Sometimes you have to just tip your cap. The Predators edged the Jets our for the NHL’s best record during the regular season, but in this series Winnipeg was the better team. That was perhaps never more apparent than Thursday night when the Jets skated in and spoiled the first ever game seven in Bridgestone Arena history with a 5-1 win.
With the ultimate victory in this back and forth series, Winnipeg advances to meet Vegas in its first ever conference final. Meanwhile, Nashville begins a long summer in which it will only be able to wonder what could have been after having the best season in the team’s history ended in the second round.
What if Pekka Rinne, the likely Vezina Trophy winner, didn’t have to be pulled three times in the final five games of this series? At times there was nothing a poor goalie could do behind a defense that left him exposed, but in game seven Rinne gave up two softies he’d like to have back.
The first came when defenseman Tyler Myers skated along the goal line and flipped a seemingly harmless tough angled shot off Rinne’s pad and inside the post. Just 2:04 later Paul Stastny shoveled a puck off Rinne’s blocker, then scooped the rebound up over his shoulder.
Just like that it was 2-0 Jets and Rinne, who stopped all 34 shots in a game six shutout in Winnipeg, was skating to the home bench after allowing two goals on seven shots. It was the shortest start by a goaltender in a game seven in NHL Playoff history.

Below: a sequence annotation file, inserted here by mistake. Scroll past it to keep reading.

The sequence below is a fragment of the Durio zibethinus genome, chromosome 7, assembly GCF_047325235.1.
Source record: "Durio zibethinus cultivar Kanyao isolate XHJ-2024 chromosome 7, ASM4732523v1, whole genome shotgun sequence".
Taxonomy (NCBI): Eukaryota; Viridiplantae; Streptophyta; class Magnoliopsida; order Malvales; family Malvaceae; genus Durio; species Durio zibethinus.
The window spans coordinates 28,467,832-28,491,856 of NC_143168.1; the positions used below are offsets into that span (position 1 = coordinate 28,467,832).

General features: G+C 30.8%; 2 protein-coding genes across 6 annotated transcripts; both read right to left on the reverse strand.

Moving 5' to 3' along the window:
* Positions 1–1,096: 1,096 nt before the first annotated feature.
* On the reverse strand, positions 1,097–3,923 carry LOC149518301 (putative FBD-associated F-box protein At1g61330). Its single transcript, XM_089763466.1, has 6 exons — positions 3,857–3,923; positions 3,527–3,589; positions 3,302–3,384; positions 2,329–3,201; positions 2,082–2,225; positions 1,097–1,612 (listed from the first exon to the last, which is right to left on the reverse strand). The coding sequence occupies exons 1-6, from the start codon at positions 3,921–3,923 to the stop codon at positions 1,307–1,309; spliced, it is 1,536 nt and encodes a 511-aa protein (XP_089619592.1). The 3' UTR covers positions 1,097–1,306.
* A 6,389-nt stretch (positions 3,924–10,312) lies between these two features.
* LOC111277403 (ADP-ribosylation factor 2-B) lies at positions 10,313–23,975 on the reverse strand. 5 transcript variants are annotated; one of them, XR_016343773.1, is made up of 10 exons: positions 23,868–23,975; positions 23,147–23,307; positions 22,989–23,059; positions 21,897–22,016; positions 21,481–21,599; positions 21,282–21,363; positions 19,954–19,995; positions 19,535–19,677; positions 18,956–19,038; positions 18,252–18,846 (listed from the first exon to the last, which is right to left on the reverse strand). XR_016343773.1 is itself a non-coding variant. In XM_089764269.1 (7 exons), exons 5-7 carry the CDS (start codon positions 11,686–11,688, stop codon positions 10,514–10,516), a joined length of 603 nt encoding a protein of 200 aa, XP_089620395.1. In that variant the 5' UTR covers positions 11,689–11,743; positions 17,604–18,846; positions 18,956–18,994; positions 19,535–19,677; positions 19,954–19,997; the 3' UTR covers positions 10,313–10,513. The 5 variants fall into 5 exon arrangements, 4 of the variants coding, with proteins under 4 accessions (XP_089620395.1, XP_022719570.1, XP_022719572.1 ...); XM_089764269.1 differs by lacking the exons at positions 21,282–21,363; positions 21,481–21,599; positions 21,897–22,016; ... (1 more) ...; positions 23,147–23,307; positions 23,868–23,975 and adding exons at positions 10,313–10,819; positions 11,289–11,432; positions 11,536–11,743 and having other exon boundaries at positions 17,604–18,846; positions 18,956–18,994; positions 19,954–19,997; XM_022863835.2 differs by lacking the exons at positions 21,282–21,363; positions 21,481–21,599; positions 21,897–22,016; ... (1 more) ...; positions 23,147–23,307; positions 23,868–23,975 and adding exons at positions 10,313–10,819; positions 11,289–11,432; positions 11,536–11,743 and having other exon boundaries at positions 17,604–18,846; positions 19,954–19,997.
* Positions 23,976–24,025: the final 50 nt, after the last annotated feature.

P.K. Subban brought the Predators back within one with his fourth power play goal of the series. But what if the rest of Nashville’s big four defensemen could have had an impact in the postseason like they had in a dominant regular season?
Roman Josi and Ryan Ellis combined for 85 points in the regular season, including 23 goals. They didn’t have a single goal and managed just nine assists.
Another failure to clear the puck late in the second period led to a Mark Scheifele one-timer from Blake Wheeler and put the Jets in complete control up 3-1.
What if the Predators’ second line of Kyle Turris, Craig Smith and Kevin Fiala didn’t go missing in action in the playoffs? The trio posted 141 points in the regular season but managed just 11 in a disappointing playoff run.
What if the third line of Nick Bonino, Austin Watson and Colton Sissons could’ve kept in their torrid pace of round one. They managed just one point against the mighty Jets.
And the Predators never did figure out their season long penalty issues. The final one of the year led to Stastny’s second goal of the night in the third period.
But maybe the biggest question is what happened to the Smashville advantage itself? The Preds fought all year to get home ice advantage and then went just 3-4 at Bridgestone Arena in the playoffs. They lost three of four games at home against the Jets, winning only game two in double overtime.
The last one will be the most painful, but this was a series of missed opportunities. Credit the Jets, they were the better team, and sure look to me like a Stanley Cup champion.
But the Predators never quite looked like themselves in this series. There’s plenty of questions about why and very few answers.
But now there is a long time to mull it over until training camp.